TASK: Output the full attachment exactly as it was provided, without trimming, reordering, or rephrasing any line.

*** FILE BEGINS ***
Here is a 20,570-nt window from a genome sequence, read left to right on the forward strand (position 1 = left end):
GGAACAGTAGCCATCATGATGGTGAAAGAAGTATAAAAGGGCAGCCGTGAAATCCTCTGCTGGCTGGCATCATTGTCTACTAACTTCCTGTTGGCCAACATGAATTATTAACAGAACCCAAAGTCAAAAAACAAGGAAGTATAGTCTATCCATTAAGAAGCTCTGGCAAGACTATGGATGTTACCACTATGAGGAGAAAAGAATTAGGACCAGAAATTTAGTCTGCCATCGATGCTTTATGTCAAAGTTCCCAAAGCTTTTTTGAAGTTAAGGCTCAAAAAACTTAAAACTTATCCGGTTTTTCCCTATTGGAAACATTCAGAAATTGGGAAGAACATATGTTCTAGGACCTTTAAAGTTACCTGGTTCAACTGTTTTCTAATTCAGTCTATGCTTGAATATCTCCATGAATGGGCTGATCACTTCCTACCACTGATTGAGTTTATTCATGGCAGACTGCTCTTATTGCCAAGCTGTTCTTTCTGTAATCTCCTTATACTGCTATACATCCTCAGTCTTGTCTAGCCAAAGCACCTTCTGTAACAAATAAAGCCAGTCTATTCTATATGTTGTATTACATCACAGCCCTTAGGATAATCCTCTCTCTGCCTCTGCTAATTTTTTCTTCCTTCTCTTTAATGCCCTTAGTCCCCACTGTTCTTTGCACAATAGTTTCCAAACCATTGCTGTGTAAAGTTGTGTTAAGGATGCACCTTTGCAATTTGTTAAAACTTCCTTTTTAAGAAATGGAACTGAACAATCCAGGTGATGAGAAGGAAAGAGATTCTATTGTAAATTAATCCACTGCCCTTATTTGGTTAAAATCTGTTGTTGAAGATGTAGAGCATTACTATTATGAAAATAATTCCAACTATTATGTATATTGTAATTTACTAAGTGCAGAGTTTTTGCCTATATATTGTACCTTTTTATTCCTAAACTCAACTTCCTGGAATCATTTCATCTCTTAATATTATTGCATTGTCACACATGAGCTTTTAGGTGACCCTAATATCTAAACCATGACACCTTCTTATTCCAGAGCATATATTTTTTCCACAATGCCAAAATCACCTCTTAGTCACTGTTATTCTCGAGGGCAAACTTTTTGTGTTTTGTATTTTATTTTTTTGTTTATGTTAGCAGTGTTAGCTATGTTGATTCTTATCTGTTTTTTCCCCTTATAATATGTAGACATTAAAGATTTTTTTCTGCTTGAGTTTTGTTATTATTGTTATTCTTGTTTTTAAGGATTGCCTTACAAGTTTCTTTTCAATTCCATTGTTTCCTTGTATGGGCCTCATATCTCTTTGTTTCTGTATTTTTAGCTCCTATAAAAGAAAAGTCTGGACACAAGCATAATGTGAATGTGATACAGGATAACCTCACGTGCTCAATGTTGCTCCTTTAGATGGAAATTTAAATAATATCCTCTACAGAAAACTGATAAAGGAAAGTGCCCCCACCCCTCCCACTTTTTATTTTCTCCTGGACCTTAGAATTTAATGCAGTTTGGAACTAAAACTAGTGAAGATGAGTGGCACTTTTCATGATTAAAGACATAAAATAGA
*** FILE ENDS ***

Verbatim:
Here is a 20,570-nt window from a genome sequence, read left to right on the forward strand (position 1 = left end):
GGAACAGTAGCCATCATGATGGTGAAAGAAGTATAAAAGGGCAGCCGTGAAATCCTCTGCTGGCTGGCATCATTGTCTACTAACTTCCTGTTGGCCAACATGAATTATTAACAGAACCCAAAGTCAAAAAACAAGGAAGTATAGTCTATCCATTAAGAAGCTCTGGCAAGACTATGGATGTTACCACTATGAGGAGAAAAGAATTAGGACCAGAAATTTAGTCTGCCATCGATGCTTTATGTCAAAGTTCCCAAAGCTTTTTTGAAGTTAAGGCTCAAAAAACTTAAAACTTATCCGGTTTTTCCCTATTGGAAACATTCAGAAATTGGGAAGAACATATGTTCTAGGACCTTTAAAGTTACCTGGTTCAACTGTTTTCTAATTCAGTCTATGCTTGAATATCTCCATGAATGGGCTGATCACTTCCTACCACTGATTGAGTTTATTCATGGCAGACTGCTCTTATTGCCAAGCTGTTCTTTCTGTAATCTCCTTATACTGCTATACATCCTCAGTCTTGTCTAGCCAAAGCACCTTCTGTAACAAATAAAGCCAGTCTATTCTATATGTTGTATTACATCACAGCCCTTAGGATAATCCTCTCTCTGCCTCTGCTAATTTTTTCTTCCTTCTCTTTAATGCCCTTAGTCCCCACTGTTCTTTGCACAATAGTTTCCAAACCATTGCTGTGTAAAGTTGTGTTAAGGATGCACCTTTGCAATTTGTTAAAACTTCCTTTTTAAGAAATGGAACTGAACAATCCAGGTGATGAGAAGGAAAGAGATTCTATTGTAAATTAATCCACTGCCCTTATTTGGTTAAAATCTGTTGTTGAAGATGTAGAGCATTACTATTATGAAAATAATTCCAACTATTATGTATATTGTAATTTACTAAGTGCAGAGTTTTTGCCTATATATTGTACCTTTTTATTCCTAAACTCAACTTCCTGGAATCATTTCATCTCTTAATATTATTGCATTGTCACACATGAGCTTTTAGGTGACCCTAATATCTAAACCATGACACCTTCTTATTCCAGAGCATATATTTTTTCCACAATGCCAAAATCACCTCTTAGTCACTGTTATTCTCGAGGGCAAACTTTTTGTGTTTTGTATTTTATTTTTTTGTTTATGTTAGCAGTGTTAGCTATGTTGATTCTTATCTGTTTTTTCCCCTTATAATATGTAGACATTAAAGATTTTTTTCTGCTTGAGTTTTGTTATTATTGTTATTCTTGTTTTTAAGGATTGCCTTACAAGTTTCTTTTCAATTCCATTGTTTCCTTGTATGGGCCTCATATCTCTTTGTTTCTGTATTTTTAGCTCCTATAAAAGAAAAGTCTGGACACAAGCATAATGTGAATGTGATACAGGATAACCTCACGTGCTCAATGTTGCTCCTTTAGATGGAAATTTAAATAATATCCTCTACAGAAAACTGATAAAGGAAAGTGCCCCCACCCCTCCCACTTTTTATTTTCTCCTGGACCTTAGAATTTAATGCAGTTTGGAACTAAAACTAGTGAAGATGAGTGGCACTTTTCATGATTAAAGACATAAAATAGA